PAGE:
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Makara Dam to be re-built

Media Release
29 May 2013
Makara Dam to be re-built

Hawke’s Bay Regional Council has agreed to repair and rebuild the largest of the Makara Valley flood detention dams, found with a sinkhole in a regular inspection last year.

Since the discovery of the sinkhole in the No.1 Dam in Kokatewai Road, off Kairakau Road there have been extensive investigations and discussions about the best course of action going forward.

A Hearing Panel heard submissions on a Statement of Proposal for reinstatement and funding of the flood protection for the Upper Makara Scheme and revisions to the rating for the scheme.

The Council has agreed with the Hearing Panel’s recommendation to rebuild the No 1 dam, replacing the culvert and undertaking a desilting programme.

The work is estimated to cost $1.2million. More than half will be funded through the Regional Disaster Reserve, with the rest funded through the scheme disaster reserve and depreciation reserve, as well as a loan on the scheme. This work will mean an increase in the rating contribution from scheme members.

Chairman of the Hearing Panel Christine Scott says the scheme will be improved with a dam of higher specifications and a longer lasting culvert.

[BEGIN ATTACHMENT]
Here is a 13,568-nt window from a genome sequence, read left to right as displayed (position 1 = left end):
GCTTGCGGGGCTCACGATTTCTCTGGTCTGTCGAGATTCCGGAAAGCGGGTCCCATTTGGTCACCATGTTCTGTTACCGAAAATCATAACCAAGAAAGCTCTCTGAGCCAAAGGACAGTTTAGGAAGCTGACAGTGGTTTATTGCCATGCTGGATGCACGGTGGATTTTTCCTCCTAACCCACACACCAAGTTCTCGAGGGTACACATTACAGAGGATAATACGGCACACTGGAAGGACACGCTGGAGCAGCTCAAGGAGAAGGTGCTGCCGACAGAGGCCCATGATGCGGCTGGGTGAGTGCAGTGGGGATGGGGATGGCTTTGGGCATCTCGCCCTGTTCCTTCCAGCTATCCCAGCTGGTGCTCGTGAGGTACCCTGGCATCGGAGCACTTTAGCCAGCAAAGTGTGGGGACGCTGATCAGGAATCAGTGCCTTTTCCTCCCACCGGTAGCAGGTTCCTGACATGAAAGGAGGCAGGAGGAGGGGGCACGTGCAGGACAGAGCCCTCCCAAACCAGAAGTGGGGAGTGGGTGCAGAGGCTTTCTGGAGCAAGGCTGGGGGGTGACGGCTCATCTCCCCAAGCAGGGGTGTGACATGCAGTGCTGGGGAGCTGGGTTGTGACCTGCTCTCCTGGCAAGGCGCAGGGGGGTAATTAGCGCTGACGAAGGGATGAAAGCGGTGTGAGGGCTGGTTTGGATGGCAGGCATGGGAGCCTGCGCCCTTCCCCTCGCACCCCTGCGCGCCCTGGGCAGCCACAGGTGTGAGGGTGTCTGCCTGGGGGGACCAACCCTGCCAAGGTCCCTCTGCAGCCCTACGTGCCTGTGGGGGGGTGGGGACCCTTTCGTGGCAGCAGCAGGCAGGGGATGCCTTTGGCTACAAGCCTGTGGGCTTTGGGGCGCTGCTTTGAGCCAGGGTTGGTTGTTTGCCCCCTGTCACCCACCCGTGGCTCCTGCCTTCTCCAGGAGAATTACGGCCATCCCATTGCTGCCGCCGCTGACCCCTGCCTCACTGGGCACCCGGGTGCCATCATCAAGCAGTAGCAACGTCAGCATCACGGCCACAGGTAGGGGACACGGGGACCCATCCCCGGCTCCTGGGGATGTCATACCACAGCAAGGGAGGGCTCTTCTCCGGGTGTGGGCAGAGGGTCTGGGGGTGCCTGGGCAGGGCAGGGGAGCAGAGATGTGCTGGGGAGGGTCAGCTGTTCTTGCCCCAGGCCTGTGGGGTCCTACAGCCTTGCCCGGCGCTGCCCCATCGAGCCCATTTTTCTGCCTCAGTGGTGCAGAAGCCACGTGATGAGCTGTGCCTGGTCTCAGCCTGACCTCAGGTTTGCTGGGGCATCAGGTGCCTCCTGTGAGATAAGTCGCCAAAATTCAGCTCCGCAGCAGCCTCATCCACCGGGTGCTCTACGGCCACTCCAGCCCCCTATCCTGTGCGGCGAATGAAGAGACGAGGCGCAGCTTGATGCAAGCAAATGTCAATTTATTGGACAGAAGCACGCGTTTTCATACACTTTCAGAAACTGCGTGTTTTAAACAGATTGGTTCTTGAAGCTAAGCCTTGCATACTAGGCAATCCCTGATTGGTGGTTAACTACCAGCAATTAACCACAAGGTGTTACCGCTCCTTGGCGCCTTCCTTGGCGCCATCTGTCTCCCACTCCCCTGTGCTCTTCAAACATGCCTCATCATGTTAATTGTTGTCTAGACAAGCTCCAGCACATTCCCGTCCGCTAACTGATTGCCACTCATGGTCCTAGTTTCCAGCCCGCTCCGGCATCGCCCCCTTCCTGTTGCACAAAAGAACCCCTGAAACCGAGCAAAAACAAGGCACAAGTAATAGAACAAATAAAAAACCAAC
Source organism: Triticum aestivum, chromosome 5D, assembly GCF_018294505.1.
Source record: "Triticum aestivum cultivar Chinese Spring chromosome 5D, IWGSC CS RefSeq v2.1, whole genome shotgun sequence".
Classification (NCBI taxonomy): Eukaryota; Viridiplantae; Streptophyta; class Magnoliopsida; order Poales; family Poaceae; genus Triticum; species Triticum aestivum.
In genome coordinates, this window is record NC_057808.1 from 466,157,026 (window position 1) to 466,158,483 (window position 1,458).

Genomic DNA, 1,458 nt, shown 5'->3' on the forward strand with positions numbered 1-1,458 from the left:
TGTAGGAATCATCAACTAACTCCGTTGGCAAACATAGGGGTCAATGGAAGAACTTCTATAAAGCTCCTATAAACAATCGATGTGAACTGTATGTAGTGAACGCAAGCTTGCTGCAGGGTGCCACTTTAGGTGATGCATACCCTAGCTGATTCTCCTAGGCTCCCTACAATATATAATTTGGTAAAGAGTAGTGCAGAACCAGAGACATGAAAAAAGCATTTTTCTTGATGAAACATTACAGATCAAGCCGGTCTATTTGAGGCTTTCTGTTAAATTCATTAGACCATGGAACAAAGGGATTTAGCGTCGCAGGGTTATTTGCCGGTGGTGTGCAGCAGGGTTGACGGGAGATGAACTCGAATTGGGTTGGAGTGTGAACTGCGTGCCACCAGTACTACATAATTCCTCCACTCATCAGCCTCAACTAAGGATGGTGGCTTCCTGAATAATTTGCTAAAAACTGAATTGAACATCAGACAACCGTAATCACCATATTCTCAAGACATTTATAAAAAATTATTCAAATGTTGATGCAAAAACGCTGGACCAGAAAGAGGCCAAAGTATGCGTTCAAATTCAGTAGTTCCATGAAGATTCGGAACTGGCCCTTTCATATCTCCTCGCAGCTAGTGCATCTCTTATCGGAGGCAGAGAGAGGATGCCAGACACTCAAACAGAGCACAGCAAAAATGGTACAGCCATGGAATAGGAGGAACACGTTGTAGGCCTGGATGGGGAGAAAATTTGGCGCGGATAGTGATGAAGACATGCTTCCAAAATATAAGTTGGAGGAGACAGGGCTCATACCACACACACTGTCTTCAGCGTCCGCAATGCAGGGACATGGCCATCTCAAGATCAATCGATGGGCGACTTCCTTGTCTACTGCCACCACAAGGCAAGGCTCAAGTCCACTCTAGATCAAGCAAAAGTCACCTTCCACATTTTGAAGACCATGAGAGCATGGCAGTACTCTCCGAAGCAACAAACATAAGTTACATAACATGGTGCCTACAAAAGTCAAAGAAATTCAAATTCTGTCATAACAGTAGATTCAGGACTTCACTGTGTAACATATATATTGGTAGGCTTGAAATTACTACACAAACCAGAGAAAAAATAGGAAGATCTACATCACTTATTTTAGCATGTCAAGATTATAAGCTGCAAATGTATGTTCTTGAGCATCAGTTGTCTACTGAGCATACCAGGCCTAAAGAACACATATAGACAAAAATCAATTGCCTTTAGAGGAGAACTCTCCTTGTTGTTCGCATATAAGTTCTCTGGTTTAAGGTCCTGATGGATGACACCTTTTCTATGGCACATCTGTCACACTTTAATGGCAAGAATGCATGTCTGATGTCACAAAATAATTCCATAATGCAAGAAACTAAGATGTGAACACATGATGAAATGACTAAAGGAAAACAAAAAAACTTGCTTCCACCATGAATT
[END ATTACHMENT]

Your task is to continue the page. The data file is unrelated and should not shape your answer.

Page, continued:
Councillor Scott says the panel accepts the community view that more work is needed on recognising the comparative benefit of the scheme to the wider community and this along with any other rate overlays should form part of a review with the 2014 Annual Plan.

HBRC will now complete final design work for the dam, before gaining consents and tendering for the work.

Background

Five Makara and Atua Valley flood detention dams were constructed in the early 1980s, following a series of severe flood events in the early 1970s. After those floods, local landowners asked the then Hawke’s Bay Catchment Board (now HBRC) to investigate the control of flooding and erosion in the catchment.

A flood detention dam is constructed across a valley to temporarily hold excess flood water in a specific ponding area. In normal weather conditions the dam is empty, with in-flowing water exiting through a pipe in the face of the dam. During storm events the capacity of the pipe is exceeded and water builds up or ‘ponds’ behind the dam.

ENDS

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